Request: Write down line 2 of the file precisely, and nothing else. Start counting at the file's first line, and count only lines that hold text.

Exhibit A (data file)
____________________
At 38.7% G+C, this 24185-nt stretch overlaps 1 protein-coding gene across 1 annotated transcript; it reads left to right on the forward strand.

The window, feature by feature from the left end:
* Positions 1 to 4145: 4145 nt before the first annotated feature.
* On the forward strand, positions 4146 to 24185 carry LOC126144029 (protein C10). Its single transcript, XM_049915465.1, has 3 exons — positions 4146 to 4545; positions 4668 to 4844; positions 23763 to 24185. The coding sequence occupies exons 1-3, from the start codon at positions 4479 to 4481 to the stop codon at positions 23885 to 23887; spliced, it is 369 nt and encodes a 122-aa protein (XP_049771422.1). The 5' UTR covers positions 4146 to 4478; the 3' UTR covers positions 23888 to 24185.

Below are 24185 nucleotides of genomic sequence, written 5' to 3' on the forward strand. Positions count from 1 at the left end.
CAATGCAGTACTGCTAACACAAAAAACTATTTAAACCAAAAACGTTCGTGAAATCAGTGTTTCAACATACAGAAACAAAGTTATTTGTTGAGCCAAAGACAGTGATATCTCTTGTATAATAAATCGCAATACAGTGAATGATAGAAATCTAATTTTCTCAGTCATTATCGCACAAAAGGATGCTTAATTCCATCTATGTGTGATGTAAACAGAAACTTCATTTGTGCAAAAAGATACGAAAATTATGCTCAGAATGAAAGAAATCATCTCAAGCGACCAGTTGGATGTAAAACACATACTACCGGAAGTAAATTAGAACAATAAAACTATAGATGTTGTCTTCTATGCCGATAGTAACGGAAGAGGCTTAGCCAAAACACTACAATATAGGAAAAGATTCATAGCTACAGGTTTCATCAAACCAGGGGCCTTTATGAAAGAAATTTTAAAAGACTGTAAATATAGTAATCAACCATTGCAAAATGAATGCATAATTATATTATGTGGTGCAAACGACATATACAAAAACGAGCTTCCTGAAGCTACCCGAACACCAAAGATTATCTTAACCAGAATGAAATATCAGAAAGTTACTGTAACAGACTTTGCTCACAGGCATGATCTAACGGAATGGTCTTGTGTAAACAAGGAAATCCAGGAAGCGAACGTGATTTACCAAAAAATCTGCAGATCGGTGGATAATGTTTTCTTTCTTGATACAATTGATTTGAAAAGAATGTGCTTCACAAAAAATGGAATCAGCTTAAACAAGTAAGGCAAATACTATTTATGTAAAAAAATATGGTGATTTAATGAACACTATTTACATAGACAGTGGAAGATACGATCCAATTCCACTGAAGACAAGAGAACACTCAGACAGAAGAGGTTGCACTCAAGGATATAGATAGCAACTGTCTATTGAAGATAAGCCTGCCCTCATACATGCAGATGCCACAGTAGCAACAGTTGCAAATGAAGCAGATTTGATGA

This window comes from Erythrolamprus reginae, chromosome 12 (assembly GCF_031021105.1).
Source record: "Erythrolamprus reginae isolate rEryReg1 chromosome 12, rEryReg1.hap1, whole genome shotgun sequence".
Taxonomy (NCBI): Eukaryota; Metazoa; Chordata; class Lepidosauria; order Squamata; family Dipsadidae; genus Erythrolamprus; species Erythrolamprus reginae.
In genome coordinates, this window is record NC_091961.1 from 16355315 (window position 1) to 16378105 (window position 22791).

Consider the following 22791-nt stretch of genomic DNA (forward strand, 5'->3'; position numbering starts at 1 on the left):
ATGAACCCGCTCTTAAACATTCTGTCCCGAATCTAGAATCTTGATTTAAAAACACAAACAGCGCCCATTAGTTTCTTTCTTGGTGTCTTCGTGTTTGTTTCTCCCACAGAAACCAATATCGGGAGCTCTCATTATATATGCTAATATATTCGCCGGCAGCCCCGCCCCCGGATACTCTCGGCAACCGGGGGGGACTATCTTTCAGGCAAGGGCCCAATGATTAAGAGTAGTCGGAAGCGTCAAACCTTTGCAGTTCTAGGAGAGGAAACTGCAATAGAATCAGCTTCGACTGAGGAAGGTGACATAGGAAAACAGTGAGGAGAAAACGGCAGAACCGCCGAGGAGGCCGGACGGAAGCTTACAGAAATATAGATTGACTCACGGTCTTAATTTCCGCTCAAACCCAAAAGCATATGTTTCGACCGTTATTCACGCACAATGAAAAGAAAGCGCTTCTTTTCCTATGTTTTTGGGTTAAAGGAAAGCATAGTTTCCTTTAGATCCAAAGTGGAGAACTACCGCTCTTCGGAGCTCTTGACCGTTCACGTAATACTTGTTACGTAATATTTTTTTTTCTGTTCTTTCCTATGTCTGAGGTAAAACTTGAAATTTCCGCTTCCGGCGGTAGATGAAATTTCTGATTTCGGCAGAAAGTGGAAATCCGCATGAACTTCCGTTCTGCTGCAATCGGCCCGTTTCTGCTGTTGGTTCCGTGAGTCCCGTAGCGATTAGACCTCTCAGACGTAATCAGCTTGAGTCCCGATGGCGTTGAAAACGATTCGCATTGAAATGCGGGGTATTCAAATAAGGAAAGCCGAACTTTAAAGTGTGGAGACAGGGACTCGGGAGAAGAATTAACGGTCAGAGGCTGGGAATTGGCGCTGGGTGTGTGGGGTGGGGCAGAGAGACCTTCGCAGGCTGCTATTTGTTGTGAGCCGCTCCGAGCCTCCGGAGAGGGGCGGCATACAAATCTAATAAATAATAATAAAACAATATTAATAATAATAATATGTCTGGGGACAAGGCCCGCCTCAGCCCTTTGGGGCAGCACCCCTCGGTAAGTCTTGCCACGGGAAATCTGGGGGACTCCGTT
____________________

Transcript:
The window, feature by feature from the left end: